Obtaining a Dead (unused) Domain Name

This is a domain name question.

I've done research on a desired domain and here's what I found.

1. Purchased in 2000
2. Site was "under construction" in 2001
3. In 2004, the site when black and the Web history shows a "file not found" error.
4. The domain is renewed each year since 2004 but with no activity.
5. The .org and .net versions of this domain are not active.

As an organization, we have a product that was using the title of this domain as far back as 1987. We recently have an interest in resurrecting this product and we'd like to use this domain.  

I remember reading about or hearing some place about a provision to be able to "take over" a dead domain if you can show proper interest.  My guess is this domain is:

* Being held for a potential project.
* Being held with the hope that some day somebody would come around and offer to buy it.
* Totally forgotten and on some auto renewal cycle that no body even pays attention to.

Is there a provision to obtain ownership of a dead domain if we can provide proof of prior use?

Or what would you recommend in this situation?

Paul KonstanskiProject SpecialistAsked:
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Jan SpringerCommented:
It's not dead if it's being paid for.

Just because a 'www' record hasn't been created does not mean that it's not being used at all.

And, if it is being paid for and not used, you have to go to the domain holder to purchase it directly.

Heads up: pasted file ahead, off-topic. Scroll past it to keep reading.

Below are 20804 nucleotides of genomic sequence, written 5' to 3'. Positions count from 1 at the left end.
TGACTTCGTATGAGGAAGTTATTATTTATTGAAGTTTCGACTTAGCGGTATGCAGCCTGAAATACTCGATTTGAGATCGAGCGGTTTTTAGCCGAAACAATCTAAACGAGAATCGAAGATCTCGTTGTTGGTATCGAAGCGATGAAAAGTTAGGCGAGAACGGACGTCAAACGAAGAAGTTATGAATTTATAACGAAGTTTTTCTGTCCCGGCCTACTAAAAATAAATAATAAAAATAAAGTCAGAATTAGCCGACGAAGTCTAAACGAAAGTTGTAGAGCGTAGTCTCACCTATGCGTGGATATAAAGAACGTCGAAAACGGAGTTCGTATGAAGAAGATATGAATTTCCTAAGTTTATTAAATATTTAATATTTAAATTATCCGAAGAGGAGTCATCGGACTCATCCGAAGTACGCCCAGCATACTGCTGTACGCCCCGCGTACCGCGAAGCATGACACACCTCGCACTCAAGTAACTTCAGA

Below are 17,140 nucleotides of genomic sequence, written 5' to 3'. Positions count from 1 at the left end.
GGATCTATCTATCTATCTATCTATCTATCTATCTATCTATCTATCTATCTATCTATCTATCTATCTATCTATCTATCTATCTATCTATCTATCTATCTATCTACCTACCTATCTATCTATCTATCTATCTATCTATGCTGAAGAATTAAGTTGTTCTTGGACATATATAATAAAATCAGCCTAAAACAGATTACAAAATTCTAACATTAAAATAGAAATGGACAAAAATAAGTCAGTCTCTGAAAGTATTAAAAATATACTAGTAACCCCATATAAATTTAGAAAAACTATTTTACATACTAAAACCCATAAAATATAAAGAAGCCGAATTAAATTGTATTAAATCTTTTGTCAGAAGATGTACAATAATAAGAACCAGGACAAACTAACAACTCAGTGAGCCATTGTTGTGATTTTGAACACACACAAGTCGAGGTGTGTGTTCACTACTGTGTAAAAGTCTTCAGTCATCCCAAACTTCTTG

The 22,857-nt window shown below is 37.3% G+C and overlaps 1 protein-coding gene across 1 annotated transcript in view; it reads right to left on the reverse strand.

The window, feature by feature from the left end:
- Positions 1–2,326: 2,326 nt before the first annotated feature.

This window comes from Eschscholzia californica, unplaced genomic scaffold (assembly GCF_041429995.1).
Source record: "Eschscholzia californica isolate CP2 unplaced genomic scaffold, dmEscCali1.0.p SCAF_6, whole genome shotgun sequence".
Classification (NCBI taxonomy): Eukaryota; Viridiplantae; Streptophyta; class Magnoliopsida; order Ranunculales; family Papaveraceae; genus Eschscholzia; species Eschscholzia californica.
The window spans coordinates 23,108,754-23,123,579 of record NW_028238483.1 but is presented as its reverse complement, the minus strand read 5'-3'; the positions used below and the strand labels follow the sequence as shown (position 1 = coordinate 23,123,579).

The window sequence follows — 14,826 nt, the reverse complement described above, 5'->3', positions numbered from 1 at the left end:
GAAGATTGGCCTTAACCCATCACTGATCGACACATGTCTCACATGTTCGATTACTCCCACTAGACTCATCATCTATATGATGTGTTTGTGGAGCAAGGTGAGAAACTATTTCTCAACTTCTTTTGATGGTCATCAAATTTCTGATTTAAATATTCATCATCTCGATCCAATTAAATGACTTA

That the title of the domain is similar or matches your product does not preclude from taking it.

You have indicated that the product is "dead" and that you want to resurrect it.  You need to go through the proper channels.  You also don't say if this product name was copyrighted before the domain was registered.

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MacleanSystem EngineerCommented:
I think you can just go to a site such as whois.net and type in the domain name.
If its owned by someone else you can generally click on "Make an offer" and wait for the owner to respond, or ask your domain provider to go through the motions.
Dave BaldwinFixer of ProblemsCommented:
Even if the last owner you found hasn't kept it up, there are companies that buy up domains when they expire.  Domain registrars often have a subsidiary that they transfer expired domain names to with the thought that they still may be of value to someone.  Usually at elevated prices.
Paul KonstanskiProject SpecialistAuthor Commented:
Thanks for the varied and confirming comments.
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